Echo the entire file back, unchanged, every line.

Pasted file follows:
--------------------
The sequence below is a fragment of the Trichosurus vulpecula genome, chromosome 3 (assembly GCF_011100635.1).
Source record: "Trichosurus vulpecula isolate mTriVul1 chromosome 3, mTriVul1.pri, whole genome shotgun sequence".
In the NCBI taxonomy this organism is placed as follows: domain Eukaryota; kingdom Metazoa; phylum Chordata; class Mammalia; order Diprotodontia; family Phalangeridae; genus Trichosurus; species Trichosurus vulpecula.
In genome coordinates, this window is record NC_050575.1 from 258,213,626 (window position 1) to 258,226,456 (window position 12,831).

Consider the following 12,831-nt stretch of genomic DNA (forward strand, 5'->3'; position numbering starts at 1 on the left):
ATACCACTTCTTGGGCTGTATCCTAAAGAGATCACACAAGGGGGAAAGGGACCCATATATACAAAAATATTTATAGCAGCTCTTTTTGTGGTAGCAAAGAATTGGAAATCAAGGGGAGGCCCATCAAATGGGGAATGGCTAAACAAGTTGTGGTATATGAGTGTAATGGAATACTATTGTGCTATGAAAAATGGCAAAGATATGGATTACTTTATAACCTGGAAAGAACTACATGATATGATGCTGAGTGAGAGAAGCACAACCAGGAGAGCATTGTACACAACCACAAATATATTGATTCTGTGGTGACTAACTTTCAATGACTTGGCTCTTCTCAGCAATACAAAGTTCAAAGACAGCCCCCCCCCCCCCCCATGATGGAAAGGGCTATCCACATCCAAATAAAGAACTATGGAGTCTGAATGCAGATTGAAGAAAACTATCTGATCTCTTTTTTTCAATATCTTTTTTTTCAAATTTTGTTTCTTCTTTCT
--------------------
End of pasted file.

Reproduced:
The sequence below is a fragment of the Trichosurus vulpecula genome, chromosome 3 (assembly GCF_011100635.1).
Source record: "Trichosurus vulpecula isolate mTriVul1 chromosome 3, mTriVul1.pri, whole genome shotgun sequence".
In the NCBI taxonomy this organism is placed as follows: domain Eukaryota; kingdom Metazoa; phylum Chordata; class Mammalia; order Diprotodontia; family Phalangeridae; genus Trichosurus; species Trichosurus vulpecula.
In genome coordinates, this window is record NC_050575.1 from 258,213,626 (window position 1) to 258,226,456 (window position 12,831).

Consider the following 12,831-nt stretch of genomic DNA (forward strand, 5'->3'; position numbering starts at 1 on the left):
ATACCACTTCTTGGGCTGTATCCTAAAGAGATCACACAAGGGGGAAAGGGACCCATATATACAAAAATATTTATAGCAGCTCTTTTTGTGGTAGCAAAGAATTGGAAATCAAGGGGAGGCCCATCAAATGGGGAATGGCTAAACAAGTTGTGGTATATGAGTGTAATGGAATACTATTGTGCTATGAAAAATGGCAAAGATATGGATTACTTTATAACCTGGAAAGAACTACATGATATGATGCTGAGTGAGAGAAGCACAACCAGGAGAGCATTGTACACAACCACAAATATATTGATTCTGTGGTGACTAACTTTCAATGACTTGGCTCTTCTCAGCAATACAAAGTTCAAAGACAGCCCCCCCCCCCCCCCATGATGGAAAGGGCTATCCACATCCAAATAAAGAACTATGGAGTCTGAATGCAGATTGAAGAAAACTATCTGATCTCTTTTTTTCAATATCTTTTTTTTCAAATTTTGTTTCTTCTTTCT